There’s a big gap between the English you learn in a textbook and the English you encounter in the real world. And the English used in the IELTS Listening test sits somewhere in between. It’s not ‘authentic’ but it’s also not abnormally slow or simple.

So, as you prepare for the Listening part of the IELTS, you need a two-pronged approach:

  • Master your test-taking skills, and
  • Improve your listening skills

With that in mind, here are 5 tips to improve your IELTS Listening score, take your language to the next level and just generally make your life better!

TIP 1: Improve your spelling

Spelling in IELTS is no joke. If you spell a word wrong, your answer is marked wrong. Yes, even if you just miss one letter! So, if spelling is a problem for you, it’s time to knuckle down and give it some serious attention.
That’s the million-dollar question right? The good news is that when it comes to improving your spelling, the simplest methods are actually the best.

Method 1:

Be an active learner. Don’t just download a list of vocabulary and pat yourself on the back. You need to create a list of your problem words. Write the words out yourself. Not just once. Write them over and over and then review regularly. Take this simple process one step further by recording yourself reading a list of problem words. Then, give yourself a spelling test every day until you get a perfect score.

Method 2:

Create spelling hacks. For words that you always get wrong, create a little story or ‘hack’ to help you remember the correct spelling.


Accommodation Common errors: acomodation, acommadation, accomodation, etc etc!
Remember this little story: When I stay in 5-star accommodation, I like to eat CCs and MnMs.
CC’s and MnM’s. Two C’s (CCs) and two M’s (MnMs): Accommodation
Common error: Responsable, reponsable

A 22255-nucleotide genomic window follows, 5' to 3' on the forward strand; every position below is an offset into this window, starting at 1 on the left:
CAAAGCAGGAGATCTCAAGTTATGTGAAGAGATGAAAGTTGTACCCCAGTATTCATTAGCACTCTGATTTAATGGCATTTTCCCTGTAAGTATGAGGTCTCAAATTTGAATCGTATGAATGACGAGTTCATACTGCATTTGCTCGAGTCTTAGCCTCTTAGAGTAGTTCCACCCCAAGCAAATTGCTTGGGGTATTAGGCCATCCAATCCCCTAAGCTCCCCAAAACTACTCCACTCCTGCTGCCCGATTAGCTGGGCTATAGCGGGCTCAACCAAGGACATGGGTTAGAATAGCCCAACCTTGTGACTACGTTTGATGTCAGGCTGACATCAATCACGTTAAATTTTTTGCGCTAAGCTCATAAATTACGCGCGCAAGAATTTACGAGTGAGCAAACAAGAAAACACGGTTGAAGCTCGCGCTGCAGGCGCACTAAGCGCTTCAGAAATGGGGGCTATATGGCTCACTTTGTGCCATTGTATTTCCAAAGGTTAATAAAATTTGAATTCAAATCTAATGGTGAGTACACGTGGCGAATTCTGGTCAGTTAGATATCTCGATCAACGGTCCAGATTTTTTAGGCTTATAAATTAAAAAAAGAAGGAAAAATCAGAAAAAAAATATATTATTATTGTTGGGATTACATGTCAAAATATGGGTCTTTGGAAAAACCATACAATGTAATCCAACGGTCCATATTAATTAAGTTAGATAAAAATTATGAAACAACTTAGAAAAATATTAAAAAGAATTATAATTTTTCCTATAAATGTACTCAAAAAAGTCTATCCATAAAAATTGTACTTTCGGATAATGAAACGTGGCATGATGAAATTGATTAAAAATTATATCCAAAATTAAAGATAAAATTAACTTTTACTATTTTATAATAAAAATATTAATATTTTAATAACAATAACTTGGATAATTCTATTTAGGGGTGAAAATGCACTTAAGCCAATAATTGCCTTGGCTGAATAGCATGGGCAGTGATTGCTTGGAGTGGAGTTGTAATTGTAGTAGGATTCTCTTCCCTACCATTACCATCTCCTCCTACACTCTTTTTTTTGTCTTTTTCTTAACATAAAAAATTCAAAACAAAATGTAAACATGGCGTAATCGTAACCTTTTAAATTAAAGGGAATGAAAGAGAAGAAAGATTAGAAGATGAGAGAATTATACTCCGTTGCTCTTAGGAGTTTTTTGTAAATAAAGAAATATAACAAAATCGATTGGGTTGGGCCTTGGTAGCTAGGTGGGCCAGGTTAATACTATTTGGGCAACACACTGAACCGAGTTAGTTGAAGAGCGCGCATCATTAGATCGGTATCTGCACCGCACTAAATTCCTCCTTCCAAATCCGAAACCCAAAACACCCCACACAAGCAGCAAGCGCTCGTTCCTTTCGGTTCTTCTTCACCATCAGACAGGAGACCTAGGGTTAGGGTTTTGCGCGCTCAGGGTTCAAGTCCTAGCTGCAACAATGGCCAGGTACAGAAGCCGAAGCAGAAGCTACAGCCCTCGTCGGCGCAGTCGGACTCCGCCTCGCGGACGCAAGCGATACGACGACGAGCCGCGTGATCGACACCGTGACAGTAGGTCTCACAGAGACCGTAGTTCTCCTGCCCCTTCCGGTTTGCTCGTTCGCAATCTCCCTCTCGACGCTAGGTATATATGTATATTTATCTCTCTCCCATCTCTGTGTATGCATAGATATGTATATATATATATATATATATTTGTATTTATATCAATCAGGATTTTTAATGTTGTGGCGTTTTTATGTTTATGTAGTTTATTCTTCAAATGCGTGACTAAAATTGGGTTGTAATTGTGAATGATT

Remember: I am responsible.
Common errors: necesary neccesary neccessary
Remember: When you go to a restaurant, a shirt is necessary. A shirt has one Collar (1 X C) and two Sleeves (2 X S).
One C and two S‘s: Necessary

TIP 2: Build your vocabulary

The more words you know, the better your score will be in the test. All the test-taking skills in the world cannot help you if your vocabulary is lacking. Luckily, learning new vocabulary is fun!
As with spelling, vocabulary building is not just about downloading a list of words and looking at it from time to time. Research shows that you need ‘meet’ a new word 17 times before it is incorporated into your long-term memory. You can fast-track this with some simple strategies and/or tech:

• Vocabulary book Organise your book by topic. Add your new word along with the meaning, translation if necessary, pronunciation, part of speech AND create a simple, personal example sentence. For instance, if you are learning the word ‘lure’, your vocabulary entry might look like this:

• Flashcards Yes, physical flashcards. Write the word on one side and the meaning, on the other. Test yourself by a) looking at the word and saying the meaning or b) looking at the meaning and saying the word. Physically say the word out loud to really reinforce your memory.

• Apps/websites There are also loads of apps and websites to help you learn new words. Quizlet is an awesome and powerful app that gives you repeated exposure to new words in a variety of formats and games. It’s effective and super fun as well. Plus, you can search their library for all sorts of lists. Memrise is another great vocabulary app. It uses ‘mems’ or little visual clues to help you memorise new language. Like Quizlet, you get repeated exposure for improving IELTS Listening and lots of IELTS practice in a variety of fun ways.
With any of these strategies, be sure to review the words regularly. After your initial meeting, catch up again in around 30-90 minutes and then again later that day. Continue hanging out with your new word friends over the next few days and then make sure to meet again after a week, two weeks, a month and so on.

TIP 3: Do IELTS practice tests

The IELTS Listening test follows a fairly standard format and it’s important that you know what to expect on test day. How?
Of course, we have loads of IELTS practice material. As well as full tests, we also have IELTS practice on each question type you could get in the IELTS Listening test.
Plus, there are dozens of Cambridge tests online as well (jump on Google!) so be sure to spend some time working your way through these.

Tip 4: Don’t ONLY do IELTS practice tests!

It’s easy to get caught in the trap of simply taking test after test after test. But remember that you also need to work on your listening skills like predicting, avoiding distractors, catching details, identifying opinion. How?
The best way to do this is in our Live Classes where you get to do some IELTS practice in test conditions but also lots of vocabulary and skill-building. Plus you can ask our IELTS experts anything you like!